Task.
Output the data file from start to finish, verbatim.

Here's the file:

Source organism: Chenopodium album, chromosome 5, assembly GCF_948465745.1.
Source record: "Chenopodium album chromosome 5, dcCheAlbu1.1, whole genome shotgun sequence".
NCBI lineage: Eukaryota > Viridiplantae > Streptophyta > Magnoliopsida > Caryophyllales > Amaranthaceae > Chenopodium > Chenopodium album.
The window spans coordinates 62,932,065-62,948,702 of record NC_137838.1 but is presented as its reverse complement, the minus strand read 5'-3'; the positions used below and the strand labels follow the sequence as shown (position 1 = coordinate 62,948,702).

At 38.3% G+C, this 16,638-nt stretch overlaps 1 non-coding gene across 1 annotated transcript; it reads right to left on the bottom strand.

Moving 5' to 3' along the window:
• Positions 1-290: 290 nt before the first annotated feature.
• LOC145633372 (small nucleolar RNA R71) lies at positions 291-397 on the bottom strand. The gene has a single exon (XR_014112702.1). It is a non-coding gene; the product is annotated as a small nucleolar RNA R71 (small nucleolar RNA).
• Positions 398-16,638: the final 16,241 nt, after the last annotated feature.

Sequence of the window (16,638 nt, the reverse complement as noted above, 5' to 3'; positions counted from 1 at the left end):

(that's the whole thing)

Source organism: Chenopodium album, chromosome 5, assembly GCF_948465745.1.
Source record: "Chenopodium album chromosome 5, dcCheAlbu1.1, whole genome shotgun sequence".
NCBI lineage: Eukaryota > Viridiplantae > Streptophyta > Magnoliopsida > Caryophyllales > Amaranthaceae > Chenopodium > Chenopodium album.
The window spans coordinates 62,932,065-62,948,702 of record NC_137838.1 but is presented as its reverse complement, the minus strand read 5'-3'; the positions used below and the strand labels follow the sequence as shown (position 1 = coordinate 62,948,702).

At 38.3% G+C, this 16,638-nt stretch overlaps 1 non-coding gene across 1 annotated transcript; it reads right to left on the bottom strand.

Moving 5' to 3' along the window:
• Positions 1-290: 290 nt before the first annotated feature.
• LOC145633372 (small nucleolar RNA R71) lies at positions 291-397 on the bottom strand. The gene has a single exon (XR_014112702.1). It is a non-coding gene; the product is annotated as a small nucleolar RNA R71 (small nucleolar RNA).
• Positions 398-16,638: the final 16,241 nt, after the last annotated feature.

Sequence of the window (16,638 nt, the reverse complement as noted above, 5' to 3'; positions counted from 1 at the left end):